Parkesburg Borough municipal offices are located at 329 W. First Avenue, Parkesburg PA 19365.
This town owes its existence to the old Columbia Railroad, for it was here that the State built her machine-shops when that work was constructed, and here the principal officers of the road were located. The site was probably selected because of its position midway on the line, and for twenty years it prospered as a centre of railroad industry and management. But when the State sold the Columbia Railroad, the Parkesburg shops were abandoned and remained idle, showing the marks of decay, until a recent period, when they were put in operation as a rolling-mill, and now fifty men are employed in them. There are a steam flour-mill and a carriage manufactory here, and some minor industries are carried on. The town contains a good hotel, a banking house, a public hall, an academy, and five churches. A stage line runs daily from this place to Oxford, distant fifteen miles. Population about 600.
Text, below, was adapted from National Register nomination documents for the Parkesburg School (1995) and the National Bank (1980). Of course, given the dates these documents were authored, some of the descriptions no longer pertain.
Parkesburg, located in western Chester County, is a small, industrial community that prospered during the nineteenth-century from the railroad and iron industries. The repair shops for the Columbia to Philadelphia railroad were built in Parkesburg in the 1830s and remained here until they were relocated west to Harrisburg in 1861. The Borough of Parkesburg was incorporated on March 1, 1872 and was named for the Parkes family, prominent residents of the area. The railroad still divides the community with a principal commercial core and residential areas to the south and residential and a secondary commercial area located on the side of a steep hill to its north. The Parkesburg School is located on the hill and is a prominent visual landmark in the borough.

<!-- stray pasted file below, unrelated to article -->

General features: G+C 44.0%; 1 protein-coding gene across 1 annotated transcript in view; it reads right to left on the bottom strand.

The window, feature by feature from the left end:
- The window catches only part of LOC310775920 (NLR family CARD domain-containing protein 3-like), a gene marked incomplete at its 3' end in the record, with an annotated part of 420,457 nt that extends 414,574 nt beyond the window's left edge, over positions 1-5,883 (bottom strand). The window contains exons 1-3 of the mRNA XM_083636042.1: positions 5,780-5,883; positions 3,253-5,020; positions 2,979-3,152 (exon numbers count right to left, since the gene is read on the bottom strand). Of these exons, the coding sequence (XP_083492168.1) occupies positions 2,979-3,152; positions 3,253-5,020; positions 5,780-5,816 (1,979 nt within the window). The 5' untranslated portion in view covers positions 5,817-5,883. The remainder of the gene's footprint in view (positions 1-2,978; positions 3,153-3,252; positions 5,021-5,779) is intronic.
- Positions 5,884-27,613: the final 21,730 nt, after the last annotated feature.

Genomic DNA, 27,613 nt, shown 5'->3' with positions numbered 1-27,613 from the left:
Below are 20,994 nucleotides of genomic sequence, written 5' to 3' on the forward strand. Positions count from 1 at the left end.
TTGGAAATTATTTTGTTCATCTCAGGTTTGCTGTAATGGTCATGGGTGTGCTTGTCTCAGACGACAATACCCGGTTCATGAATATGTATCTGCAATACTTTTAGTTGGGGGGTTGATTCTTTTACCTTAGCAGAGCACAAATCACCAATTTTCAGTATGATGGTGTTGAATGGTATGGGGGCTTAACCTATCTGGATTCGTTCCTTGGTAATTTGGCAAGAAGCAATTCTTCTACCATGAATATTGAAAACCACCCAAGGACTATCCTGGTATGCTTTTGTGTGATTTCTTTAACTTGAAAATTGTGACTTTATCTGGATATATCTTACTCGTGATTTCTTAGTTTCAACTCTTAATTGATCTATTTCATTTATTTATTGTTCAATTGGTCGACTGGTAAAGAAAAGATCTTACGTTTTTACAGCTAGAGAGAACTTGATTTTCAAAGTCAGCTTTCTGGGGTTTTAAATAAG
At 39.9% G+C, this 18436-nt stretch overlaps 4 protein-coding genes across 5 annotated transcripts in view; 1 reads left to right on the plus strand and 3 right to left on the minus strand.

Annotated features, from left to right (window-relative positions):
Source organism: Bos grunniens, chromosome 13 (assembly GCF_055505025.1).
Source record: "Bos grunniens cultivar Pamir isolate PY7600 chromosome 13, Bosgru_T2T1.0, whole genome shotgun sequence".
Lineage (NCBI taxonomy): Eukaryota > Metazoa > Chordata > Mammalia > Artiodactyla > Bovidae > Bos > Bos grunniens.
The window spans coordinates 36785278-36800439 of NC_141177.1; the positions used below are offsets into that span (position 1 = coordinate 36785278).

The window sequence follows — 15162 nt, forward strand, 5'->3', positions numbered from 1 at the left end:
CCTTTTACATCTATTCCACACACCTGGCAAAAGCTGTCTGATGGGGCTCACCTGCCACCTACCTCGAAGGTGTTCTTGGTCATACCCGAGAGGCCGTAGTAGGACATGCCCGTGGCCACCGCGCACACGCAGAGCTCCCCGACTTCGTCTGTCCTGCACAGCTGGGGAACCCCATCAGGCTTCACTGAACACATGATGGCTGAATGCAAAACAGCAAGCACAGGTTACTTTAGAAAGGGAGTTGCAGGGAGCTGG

The Parkesburg National Bank was a product of extensive industrial growth and America's expansionism associated with the railroad (Columbia RR 1835, later PA RR) and the establishment of Horace Beale Sr.'s Iron Works in Parkesburg in 1872. The railroad established repair shops which were situated on the opposite side of the railroad adjacent to the Bank and were the result of legislative and political pressure by members of the Parke family. The Parke family was unhappy about the positioning of the rail line since it bisected their farm and as a compromise for damages the railroad agreed to place engine repair shops in Parkesburg. It was Park's vision to emulate the development of European industrial center and Parkesburg with its centralized position between Philadelphia and Harrisburg met this economic need.
The repair shops eventually were moved to Altoona and Horace Beale, Sr., used the old railroad shops for his Parkesburg Iron Company (PICO). The iron business prospered and the Beale family contributed to the borough employment and many innovative ventures by the early 1900's (namely a professional ball team and stadium, professional basketball team and basketball hall, horse racetrack, radio station and mobile unit, and an airport and hanger for pioneering pilots.) The Iron Works began to falter from archaic manufacturing methods and lack of capital within the company since it was tied up in Mr. Beale's son's aforementioned hobbies and interests. By 1926 the Iron Company was forced to close and eventually its main buildings were sold for scrap.